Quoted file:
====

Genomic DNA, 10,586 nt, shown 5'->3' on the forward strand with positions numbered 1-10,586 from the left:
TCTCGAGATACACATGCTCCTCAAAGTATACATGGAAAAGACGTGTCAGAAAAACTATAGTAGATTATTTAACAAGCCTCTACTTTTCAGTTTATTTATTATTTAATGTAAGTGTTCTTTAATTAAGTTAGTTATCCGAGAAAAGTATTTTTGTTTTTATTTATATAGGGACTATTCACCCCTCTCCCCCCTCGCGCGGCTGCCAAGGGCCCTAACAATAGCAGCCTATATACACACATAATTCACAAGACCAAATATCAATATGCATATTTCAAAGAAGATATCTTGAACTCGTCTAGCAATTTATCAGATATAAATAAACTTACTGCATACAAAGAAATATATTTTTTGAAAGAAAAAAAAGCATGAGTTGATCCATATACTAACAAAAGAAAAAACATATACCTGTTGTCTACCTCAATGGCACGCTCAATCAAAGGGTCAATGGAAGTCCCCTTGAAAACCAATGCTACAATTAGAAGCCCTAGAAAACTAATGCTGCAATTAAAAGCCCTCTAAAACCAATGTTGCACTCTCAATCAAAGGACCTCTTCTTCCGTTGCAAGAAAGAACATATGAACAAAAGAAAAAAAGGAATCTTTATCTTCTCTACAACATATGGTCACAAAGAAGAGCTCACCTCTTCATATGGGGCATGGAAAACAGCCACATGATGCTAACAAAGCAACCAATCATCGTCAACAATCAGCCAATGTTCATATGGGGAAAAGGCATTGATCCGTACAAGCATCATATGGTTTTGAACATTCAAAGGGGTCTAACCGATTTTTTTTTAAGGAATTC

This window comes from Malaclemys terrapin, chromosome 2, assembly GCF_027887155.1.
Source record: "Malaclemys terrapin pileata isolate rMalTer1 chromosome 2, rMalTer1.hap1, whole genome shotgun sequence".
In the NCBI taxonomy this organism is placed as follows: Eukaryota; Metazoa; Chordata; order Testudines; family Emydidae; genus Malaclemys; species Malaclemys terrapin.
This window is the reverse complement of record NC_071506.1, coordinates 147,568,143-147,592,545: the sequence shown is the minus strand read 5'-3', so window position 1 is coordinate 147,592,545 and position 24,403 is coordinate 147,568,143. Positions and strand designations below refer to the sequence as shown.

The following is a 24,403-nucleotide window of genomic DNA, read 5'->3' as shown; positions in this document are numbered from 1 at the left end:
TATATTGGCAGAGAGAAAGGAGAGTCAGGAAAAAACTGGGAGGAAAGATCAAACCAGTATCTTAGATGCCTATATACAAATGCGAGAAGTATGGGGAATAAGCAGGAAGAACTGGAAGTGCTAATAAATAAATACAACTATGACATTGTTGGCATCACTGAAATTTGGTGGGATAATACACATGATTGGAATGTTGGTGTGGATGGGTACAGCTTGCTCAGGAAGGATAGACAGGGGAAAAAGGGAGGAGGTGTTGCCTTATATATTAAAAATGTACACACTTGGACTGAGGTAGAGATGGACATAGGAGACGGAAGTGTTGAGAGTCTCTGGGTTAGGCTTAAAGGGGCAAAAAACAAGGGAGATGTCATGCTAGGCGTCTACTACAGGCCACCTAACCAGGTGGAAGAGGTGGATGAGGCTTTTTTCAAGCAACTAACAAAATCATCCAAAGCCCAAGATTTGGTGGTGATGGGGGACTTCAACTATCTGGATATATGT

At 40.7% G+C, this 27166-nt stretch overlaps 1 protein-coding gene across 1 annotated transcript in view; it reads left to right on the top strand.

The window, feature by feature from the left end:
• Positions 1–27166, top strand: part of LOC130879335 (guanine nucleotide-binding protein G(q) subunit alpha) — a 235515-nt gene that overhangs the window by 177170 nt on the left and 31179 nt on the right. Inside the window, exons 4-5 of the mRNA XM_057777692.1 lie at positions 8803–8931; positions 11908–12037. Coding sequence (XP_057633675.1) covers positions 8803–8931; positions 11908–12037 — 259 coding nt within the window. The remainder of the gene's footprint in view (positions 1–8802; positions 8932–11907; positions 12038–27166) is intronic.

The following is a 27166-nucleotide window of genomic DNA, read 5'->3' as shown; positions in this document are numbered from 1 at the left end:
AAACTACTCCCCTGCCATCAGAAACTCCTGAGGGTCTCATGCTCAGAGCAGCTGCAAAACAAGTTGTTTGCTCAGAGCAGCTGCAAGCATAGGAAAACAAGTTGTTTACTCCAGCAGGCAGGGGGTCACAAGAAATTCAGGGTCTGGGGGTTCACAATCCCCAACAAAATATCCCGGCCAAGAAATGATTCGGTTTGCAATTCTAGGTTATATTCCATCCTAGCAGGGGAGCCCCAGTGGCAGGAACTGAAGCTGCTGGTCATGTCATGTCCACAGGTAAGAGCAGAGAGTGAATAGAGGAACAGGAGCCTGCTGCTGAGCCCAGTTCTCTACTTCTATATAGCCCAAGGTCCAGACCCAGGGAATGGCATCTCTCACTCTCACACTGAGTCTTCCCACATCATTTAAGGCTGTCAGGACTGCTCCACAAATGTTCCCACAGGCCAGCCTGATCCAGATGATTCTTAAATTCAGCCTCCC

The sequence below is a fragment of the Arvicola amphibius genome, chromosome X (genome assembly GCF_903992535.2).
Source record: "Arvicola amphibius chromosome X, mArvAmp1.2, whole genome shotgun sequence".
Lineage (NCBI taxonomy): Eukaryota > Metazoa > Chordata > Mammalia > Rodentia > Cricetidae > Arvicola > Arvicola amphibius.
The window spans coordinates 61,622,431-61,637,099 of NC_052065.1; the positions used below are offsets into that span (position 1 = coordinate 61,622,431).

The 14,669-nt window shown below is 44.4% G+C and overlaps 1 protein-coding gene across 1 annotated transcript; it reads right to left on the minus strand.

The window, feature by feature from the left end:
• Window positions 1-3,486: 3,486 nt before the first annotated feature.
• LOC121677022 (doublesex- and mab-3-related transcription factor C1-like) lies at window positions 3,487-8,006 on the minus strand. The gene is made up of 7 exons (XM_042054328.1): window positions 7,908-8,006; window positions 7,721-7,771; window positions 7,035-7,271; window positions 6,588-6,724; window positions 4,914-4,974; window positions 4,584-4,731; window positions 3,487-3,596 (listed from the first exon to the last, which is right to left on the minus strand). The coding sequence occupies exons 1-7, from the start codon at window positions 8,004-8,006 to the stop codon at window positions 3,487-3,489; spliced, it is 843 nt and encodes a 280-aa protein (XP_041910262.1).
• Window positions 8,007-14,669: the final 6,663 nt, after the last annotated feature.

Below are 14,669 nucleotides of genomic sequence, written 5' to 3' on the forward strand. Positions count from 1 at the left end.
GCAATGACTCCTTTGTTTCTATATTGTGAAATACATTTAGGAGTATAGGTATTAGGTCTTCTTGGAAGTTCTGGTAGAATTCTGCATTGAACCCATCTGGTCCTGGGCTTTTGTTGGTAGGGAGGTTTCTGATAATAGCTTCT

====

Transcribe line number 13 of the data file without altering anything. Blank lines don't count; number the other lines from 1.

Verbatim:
AAACTACTCCCCTGCCATCAGAAACTCCTGAGGGTCTCATGCTCAGAGCAGCTGCAAAACAAGTTGTTTGCTCAGAGCAGCTGCAAGCATAGGAAAACAAGTTGTTTACTCCAGCAGGCAGGGGGTCACAAGAAATTCAGGGTCTGGGGGTTCACAATCCCCAACAAAATATCCCGGCCAAGAAATGATTCGGTTTGCAATTCTAGGTTATATTCCATCCTAGCAGGGGAGCCCCAGTGGCAGGAACTGAAGCTGCTGGTCATGTCATGTCCACAGGTAAGAGCAGAGAGTGAATAGAGGAACAGGAGCCTGCTGCTGAGCCCAGTTCTCTACTTCTATATAGCCCAAGGTCCAGACCCAGGGAATGGCATCTCTCACTCTCACACTGAGTCTTCCCACATCATTTAAGGCTGTCAGGACTGCTCCACAAATGTTCCCACAGGCCAGCCTGATCCAGATGATTCTTAAATTCAGCCTCCC